Rapidly rising prices certainly make it harder for some buyers to afford housing, yet the natural result of supply and demand should keep our free market stable, as long as nothing fishy or illegal occurs. Luckily, the CFPB and the many other regulators are in full force to protect consumers and the economy from a similar housing crash.

When the economic consequences of Covid hit the world in 2020 and 2021, the U.S. government stepped in to help stimulate its economy by lowering interest rates and purchasing a large number of mortgage-backed securities. Ironically, consumer spending and residential housing have the biggest impact on economic growth and stability in our country. Helping homeowners buy or refinance at a lower interest rate is a very powerful stimulus, and it worked. Demand for new homes was so strong in 2020 and 2021 that housing prices naturally rose in many U.S. markets.

As you may recall from your high-school economics class, supply and demand are counterweights that naturally regulate prices in a free market. Another unexpected Covid consequence was a disruption in the supply chain of the goods and labor needed to build new homes. When builders could not adequately bridge the gap between existing home sales and the demand for new homes, home prices naturally went up, simply because there were more buyers than available homes. Combining historically low interest rates with a lack of housing inventory and we got a double whammy for housing appreciation.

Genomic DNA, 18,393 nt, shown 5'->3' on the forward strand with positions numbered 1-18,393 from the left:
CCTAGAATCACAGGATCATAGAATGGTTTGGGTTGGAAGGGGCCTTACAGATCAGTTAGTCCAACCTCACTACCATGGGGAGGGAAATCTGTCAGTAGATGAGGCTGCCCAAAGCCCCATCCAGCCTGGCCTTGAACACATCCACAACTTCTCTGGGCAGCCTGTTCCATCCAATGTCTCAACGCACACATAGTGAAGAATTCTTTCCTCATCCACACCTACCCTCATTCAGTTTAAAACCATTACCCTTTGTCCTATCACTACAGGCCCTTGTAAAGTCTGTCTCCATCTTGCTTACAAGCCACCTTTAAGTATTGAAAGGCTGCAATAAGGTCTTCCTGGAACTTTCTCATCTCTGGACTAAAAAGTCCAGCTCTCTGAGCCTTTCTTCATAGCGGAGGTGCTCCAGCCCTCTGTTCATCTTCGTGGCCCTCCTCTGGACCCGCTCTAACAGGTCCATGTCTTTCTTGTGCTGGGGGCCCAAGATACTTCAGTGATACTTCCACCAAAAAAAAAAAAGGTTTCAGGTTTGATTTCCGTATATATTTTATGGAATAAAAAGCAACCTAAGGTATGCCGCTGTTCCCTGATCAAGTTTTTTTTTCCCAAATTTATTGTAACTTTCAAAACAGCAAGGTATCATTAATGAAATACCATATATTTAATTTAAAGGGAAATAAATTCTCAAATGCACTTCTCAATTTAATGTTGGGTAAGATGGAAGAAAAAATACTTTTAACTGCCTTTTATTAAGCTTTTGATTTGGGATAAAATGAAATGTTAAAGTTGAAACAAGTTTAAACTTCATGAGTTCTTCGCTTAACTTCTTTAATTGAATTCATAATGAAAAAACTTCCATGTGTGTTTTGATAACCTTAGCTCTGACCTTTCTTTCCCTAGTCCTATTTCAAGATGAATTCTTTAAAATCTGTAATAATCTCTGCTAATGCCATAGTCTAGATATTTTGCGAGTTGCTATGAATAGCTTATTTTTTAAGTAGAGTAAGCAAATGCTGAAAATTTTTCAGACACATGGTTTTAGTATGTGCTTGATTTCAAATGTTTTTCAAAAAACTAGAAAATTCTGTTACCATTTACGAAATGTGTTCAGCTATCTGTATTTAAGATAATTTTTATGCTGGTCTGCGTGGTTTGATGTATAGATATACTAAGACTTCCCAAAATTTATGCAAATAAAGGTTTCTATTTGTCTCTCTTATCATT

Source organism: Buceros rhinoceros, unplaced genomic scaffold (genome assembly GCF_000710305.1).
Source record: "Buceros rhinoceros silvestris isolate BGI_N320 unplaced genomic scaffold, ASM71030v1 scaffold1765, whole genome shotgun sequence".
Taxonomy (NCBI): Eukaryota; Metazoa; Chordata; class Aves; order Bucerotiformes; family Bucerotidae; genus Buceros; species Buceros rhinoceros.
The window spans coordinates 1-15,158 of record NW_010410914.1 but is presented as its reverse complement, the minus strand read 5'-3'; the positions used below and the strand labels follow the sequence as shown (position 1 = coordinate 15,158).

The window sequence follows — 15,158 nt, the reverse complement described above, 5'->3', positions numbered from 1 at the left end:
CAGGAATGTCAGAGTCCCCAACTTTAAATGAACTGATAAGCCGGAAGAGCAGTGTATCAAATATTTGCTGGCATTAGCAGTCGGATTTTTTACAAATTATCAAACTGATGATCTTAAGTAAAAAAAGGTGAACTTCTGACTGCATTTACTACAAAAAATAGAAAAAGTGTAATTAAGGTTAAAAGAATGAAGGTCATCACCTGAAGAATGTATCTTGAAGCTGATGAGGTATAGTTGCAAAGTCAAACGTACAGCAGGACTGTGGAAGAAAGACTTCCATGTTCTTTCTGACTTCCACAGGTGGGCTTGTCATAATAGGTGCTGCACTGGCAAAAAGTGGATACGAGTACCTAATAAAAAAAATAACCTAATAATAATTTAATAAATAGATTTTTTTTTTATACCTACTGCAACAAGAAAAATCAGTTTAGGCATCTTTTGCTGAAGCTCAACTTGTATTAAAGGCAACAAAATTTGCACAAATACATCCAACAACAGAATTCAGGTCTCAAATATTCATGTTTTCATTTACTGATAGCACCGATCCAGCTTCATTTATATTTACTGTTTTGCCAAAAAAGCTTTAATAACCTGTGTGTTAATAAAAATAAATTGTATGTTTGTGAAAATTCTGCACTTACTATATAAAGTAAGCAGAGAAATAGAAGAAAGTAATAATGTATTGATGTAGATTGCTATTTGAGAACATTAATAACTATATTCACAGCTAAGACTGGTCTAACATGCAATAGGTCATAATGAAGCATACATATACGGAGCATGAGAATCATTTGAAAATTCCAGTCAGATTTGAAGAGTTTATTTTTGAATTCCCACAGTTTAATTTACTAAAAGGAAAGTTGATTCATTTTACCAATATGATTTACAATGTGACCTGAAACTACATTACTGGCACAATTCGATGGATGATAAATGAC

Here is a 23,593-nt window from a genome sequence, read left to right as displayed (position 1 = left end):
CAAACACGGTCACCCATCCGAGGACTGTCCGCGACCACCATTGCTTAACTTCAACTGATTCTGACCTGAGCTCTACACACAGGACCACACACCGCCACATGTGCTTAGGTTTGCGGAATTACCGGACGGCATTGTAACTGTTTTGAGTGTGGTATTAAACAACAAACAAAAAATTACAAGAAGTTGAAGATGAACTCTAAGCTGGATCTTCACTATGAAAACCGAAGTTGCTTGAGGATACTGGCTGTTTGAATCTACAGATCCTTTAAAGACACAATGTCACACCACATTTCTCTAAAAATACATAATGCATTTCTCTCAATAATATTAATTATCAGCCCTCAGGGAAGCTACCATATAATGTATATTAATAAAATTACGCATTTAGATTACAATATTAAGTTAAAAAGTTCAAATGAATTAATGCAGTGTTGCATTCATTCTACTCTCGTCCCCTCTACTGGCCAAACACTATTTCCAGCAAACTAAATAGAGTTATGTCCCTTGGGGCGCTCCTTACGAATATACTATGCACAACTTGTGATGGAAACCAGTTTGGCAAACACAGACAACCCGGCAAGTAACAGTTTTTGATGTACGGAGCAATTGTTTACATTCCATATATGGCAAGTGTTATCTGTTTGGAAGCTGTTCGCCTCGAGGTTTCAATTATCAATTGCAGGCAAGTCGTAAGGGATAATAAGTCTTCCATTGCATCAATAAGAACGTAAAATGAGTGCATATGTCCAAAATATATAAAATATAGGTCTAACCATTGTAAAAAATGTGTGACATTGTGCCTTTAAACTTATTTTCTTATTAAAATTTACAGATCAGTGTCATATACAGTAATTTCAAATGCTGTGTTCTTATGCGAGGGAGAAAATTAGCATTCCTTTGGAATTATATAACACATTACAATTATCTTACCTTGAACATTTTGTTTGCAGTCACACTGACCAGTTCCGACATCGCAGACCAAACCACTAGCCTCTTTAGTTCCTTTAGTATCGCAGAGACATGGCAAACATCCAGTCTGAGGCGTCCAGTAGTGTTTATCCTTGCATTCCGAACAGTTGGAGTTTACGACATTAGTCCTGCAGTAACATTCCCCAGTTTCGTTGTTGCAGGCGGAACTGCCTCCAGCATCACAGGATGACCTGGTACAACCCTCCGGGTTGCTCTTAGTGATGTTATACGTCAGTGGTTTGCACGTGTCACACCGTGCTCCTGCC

As the U.S. economy and supply chains begin to stabilize over the next year or so, which is a constant ebb and flow, housing supply should naturally increase, interest rates will likely rise to a more sustainable rate of around 4%, and housing prices should appreciate closer to the 40-year average of 4.5%. Altogether, housing inventory should rise, and prices should subside. Of course, every market is unique, and some housing markets will continue to grow at faster rates than others.

As far as a housing crash is concerned, there does not seem to be anything beyond the normal supply and demand counterweights in play. Overall, economic considerations of inflation, interest rates, and consumer confidence will always play a role in where the economy goes at any given time. Surprises like the Covid epidemic can throw a wrench into an otherwise stable economy. However, what happened in 2008 is very different than what is happening in 2021, and that’s a good thing.

Moving forward with a long-term view of free market stability (and correction when needed) is a safe bet, particularly when it comes to housing. Owning a home will always be one of the strongest plays in securing financial and personal security in this country.

10 cities where housing prices are expected to rise over 20% in 2022
1 – Austin, TX
2 – Provo, UT
3 – Phoenix, AZ
4 – Ogden, UT
5 – San Diego, CA
Click Here for the full list